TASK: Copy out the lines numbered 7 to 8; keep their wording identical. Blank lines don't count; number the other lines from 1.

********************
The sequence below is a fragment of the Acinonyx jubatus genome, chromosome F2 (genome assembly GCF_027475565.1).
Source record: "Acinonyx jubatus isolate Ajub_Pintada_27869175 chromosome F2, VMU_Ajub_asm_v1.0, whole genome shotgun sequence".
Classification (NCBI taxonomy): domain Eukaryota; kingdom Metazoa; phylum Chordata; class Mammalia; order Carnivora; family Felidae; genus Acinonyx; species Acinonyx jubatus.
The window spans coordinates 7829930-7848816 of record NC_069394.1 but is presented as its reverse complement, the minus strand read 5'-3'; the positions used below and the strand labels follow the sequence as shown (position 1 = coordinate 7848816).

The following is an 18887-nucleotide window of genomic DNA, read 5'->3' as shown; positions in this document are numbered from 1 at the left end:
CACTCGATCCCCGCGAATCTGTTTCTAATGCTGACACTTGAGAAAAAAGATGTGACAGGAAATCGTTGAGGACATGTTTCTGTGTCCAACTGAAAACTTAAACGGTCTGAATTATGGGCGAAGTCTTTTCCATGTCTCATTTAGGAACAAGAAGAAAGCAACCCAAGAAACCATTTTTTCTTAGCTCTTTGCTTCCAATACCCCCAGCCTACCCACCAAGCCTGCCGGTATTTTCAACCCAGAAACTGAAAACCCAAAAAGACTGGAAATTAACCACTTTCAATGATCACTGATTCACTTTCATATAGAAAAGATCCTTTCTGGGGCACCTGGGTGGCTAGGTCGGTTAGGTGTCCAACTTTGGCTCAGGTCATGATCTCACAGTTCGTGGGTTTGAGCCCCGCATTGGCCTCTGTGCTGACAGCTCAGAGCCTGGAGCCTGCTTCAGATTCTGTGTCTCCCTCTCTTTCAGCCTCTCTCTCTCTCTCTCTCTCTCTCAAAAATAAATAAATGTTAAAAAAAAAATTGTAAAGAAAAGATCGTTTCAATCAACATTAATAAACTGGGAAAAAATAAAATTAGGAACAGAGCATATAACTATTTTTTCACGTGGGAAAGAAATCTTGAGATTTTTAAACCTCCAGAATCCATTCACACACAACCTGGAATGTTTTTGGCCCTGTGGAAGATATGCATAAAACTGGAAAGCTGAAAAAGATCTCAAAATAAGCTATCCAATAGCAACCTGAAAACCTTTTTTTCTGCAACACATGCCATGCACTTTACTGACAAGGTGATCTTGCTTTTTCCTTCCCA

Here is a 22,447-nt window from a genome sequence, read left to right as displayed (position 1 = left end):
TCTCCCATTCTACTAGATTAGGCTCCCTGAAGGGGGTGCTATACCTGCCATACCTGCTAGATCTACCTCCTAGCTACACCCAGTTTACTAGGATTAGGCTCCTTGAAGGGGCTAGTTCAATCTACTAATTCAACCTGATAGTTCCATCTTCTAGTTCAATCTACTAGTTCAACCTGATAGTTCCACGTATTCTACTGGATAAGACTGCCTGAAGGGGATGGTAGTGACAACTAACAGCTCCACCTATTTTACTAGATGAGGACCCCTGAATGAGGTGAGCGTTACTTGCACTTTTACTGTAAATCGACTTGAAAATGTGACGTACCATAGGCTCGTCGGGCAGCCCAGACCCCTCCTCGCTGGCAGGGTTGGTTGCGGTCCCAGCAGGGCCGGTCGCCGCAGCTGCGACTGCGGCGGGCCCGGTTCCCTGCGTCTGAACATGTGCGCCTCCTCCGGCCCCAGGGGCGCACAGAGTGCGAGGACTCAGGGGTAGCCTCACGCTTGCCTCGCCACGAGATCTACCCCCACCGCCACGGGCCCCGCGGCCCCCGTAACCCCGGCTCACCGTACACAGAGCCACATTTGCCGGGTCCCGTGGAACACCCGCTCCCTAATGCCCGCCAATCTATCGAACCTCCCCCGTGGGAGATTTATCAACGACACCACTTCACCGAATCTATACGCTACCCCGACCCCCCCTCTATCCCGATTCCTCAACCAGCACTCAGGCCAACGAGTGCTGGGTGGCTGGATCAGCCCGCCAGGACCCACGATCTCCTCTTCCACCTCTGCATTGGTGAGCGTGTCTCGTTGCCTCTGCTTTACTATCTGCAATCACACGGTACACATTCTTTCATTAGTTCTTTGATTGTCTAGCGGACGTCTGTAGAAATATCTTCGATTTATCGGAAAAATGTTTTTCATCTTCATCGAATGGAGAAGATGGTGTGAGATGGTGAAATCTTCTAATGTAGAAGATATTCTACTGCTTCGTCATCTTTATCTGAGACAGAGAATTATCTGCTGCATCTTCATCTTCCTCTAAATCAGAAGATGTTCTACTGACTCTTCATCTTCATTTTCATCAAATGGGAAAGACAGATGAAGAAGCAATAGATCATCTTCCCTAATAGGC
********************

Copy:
Here is a 22,447-nt window from a genome sequence, read left to right as displayed (position 1 = left end):
TCTCCCATTCTACTAGATTAGGCTCCCTGAAGGGGGTGCTATACCTGCCATACCTGCTAGATCTACCTCCTAGCTACACCCAGTTTACTAGGATTAGGCTCCTTGAAGGGGCTAGTTCAATCTACTAATTCAACCTGATAGTTCCATCTTCTAGTTCAATCTACTAGTTCAACCTGATAGTTCCACGTATTCTACTGGATAAGACTGCCTGAAGGGGATGGTAGTGACAACTAACAGCTCCACCTATTTTACTAGATGAGGACCCCTGAATGAGGTGAGCGTTACTTGCACTTTTACTGTAAATCGACTTGAAAATGTGACGTACCATAGGCTCGTCGGGCAGCCCAGACCCCTCCTCGCTGGCAGGGTTGGTTGCGGTCCCAGCAGGGCCGGTCGCCGCAGCTGCGACTGCGGCGGGCCCGGTTCCCTGCGTCTGAACATGTGCGCCTCCTCCGGCCCCAGGGGCGCACAGAGTGCGAGGACTCAGGGGTAGCCTCACGCTTGCCTCGCCACGAGATCTACCCCCACCGCCACGGGCCCCGCGGCCCCCGTAACCCCGGCTCACCGTACACAGAGCCACATTTGCCGGGTCCCGTGGAACACCCGCTCCCTAATGCCCGCCAATCTATCGAACCTCCCCCGTGGGAGATTTATCAACGACACCACTTCACCGAATCTATACGCTACCCCGACCCCCCCTCTATCCCGATTCCTCAACCAGCACTCAGGCCAACGAGTGCTGGGTGGCTGGATCAGCCCGCCAGGACCCACGATCTCCTCTTCCACCTCTGCATTGGTGAGCGTGTCTCGTTGCCTCTGCTTTACTATCTGCAATCACACGGTACACATTCTTTCATTAGTTCTTTGATTGTCTAGCGGACGTCTGTAGAAATATCTTCGATTTATCGGAAAAATGTTTTTCATCTTCATCGAATGGAGAAGATGGTGTGAGATGGTGAAATCTTCTAATGTAGAAGATATTCTACTGCTTCGTCATCTTTATCTGAGACAGAGAATTATCTGCTGCATCTTCATCTTCCTCTAAATCAGAAGATGTTCTACTGACTCTTCATCTTCATTTTCATCAAATGGGAAAGACAGATGAAGAAGCAATAGATCATCTTCCCTAATAGGC